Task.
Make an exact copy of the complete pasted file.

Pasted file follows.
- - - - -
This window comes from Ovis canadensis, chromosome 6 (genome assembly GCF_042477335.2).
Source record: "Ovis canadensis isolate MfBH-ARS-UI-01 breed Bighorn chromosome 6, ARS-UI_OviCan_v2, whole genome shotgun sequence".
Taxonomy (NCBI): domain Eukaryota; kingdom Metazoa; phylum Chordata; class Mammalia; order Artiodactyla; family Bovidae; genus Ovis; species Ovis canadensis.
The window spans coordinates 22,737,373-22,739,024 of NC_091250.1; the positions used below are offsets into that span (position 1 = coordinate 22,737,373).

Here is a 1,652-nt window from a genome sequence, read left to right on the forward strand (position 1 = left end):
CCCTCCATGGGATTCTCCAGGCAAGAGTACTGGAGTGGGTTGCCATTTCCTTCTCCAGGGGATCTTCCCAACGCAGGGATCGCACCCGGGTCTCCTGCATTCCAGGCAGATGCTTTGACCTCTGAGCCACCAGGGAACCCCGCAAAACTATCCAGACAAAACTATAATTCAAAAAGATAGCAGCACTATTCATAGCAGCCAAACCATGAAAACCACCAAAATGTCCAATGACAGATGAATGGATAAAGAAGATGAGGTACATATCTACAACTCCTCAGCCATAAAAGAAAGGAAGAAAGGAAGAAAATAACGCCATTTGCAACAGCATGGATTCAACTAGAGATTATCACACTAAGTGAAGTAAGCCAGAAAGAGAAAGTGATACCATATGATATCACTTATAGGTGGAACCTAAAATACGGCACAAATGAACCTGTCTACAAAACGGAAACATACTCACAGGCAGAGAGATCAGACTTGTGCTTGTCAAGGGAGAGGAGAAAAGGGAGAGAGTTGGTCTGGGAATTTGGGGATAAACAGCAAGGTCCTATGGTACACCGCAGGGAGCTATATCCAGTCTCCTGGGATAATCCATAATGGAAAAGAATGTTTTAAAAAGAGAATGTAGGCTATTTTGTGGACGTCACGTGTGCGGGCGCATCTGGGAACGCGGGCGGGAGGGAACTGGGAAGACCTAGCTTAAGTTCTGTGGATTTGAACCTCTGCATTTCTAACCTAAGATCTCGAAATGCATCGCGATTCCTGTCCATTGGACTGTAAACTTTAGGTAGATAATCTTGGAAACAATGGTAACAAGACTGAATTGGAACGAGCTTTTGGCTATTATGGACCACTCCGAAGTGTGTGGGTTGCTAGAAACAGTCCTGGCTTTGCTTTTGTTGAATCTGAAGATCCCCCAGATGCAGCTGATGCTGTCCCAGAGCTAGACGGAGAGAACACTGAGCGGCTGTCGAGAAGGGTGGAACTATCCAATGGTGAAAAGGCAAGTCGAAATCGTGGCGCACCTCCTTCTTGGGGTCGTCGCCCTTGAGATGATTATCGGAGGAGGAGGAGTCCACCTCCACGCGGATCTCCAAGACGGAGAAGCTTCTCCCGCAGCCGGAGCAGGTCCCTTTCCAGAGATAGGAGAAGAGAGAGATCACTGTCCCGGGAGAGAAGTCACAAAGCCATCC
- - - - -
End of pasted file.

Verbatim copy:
This window comes from Ovis canadensis, chromosome 6 (genome assembly GCF_042477335.2).
Source record: "Ovis canadensis isolate MfBH-ARS-UI-01 breed Bighorn chromosome 6, ARS-UI_OviCan_v2, whole genome shotgun sequence".
Taxonomy (NCBI): domain Eukaryota; kingdom Metazoa; phylum Chordata; class Mammalia; order Artiodactyla; family Bovidae; genus Ovis; species Ovis canadensis.
The window spans coordinates 22,737,373-22,739,024 of NC_091250.1; the positions used below are offsets into that span (position 1 = coordinate 22,737,373).

Here is a 1,652-nt window from a genome sequence, read left to right on the forward strand (position 1 = left end):
CCCTCCATGGGATTCTCCAGGCAAGAGTACTGGAGTGGGTTGCCATTTCCTTCTCCAGGGGATCTTCCCAACGCAGGGATCGCACCCGGGTCTCCTGCATTCCAGGCAGATGCTTTGACCTCTGAGCCACCAGGGAACCCCGCAAAACTATCCAGACAAAACTATAATTCAAAAAGATAGCAGCACTATTCATAGCAGCCAAACCATGAAAACCACCAAAATGTCCAATGACAGATGAATGGATAAAGAAGATGAGGTACATATCTACAACTCCTCAGCCATAAAAGAAAGGAAGAAAGGAAGAAAATAACGCCATTTGCAACAGCATGGATTCAACTAGAGATTATCACACTAAGTGAAGTAAGCCAGAAAGAGAAAGTGATACCATATGATATCACTTATAGGTGGAACCTAAAATACGGCACAAATGAACCTGTCTACAAAACGGAAACATACTCACAGGCAGAGAGATCAGACTTGTGCTTGTCAAGGGAGAGGAGAAAAGGGAGAGAGTTGGTCTGGGAATTTGGGGATAAACAGCAAGGTCCTATGGTACACCGCAGGGAGCTATATCCAGTCTCCTGGGATAATCCATAATGGAAAAGAATGTTTTAAAAAGAGAATGTAGGCTATTTTGTGGACGTCACGTGTGCGGGCGCATCTGGGAACGCGGGCGGGAGGGAACTGGGAAGACCTAGCTTAAGTTCTGTGGATTTGAACCTCTGCATTTCTAACCTAAGATCTCGAAATGCATCGCGATTCCTGTCCATTGGACTGTAAACTTTAGGTAGATAATCTTGGAAACAATGGTAACAAGACTGAATTGGAACGAGCTTTTGGCTATTATGGACCACTCCGAAGTGTGTGGGTTGCTAGAAACAGTCCTGGCTTTGCTTTTGTTGAATCTGAAGATCCCCCAGATGCAGCTGATGCTGTCCCAGAGCTAGACGGAGAGAACACTGAGCGGCTGTCGAGAAGGGTGGAACTATCCAATGGTGAAAAGGCAAGTCGAAATCGTGGCGCACCTCCTTCTTGGGGTCGTCGCCCTTGAGATGATTATCGGAGGAGGAGGAGTCCACCTCCACGCGGATCTCCAAGACGGAGAAGCTTCTCCCGCAGCCGGAGCAGGTCCCTTTCCAGAGATAGGAGAAGAGAGAGATCACTGTCCCGGGAGAGAAGTCACAAAGCCATCC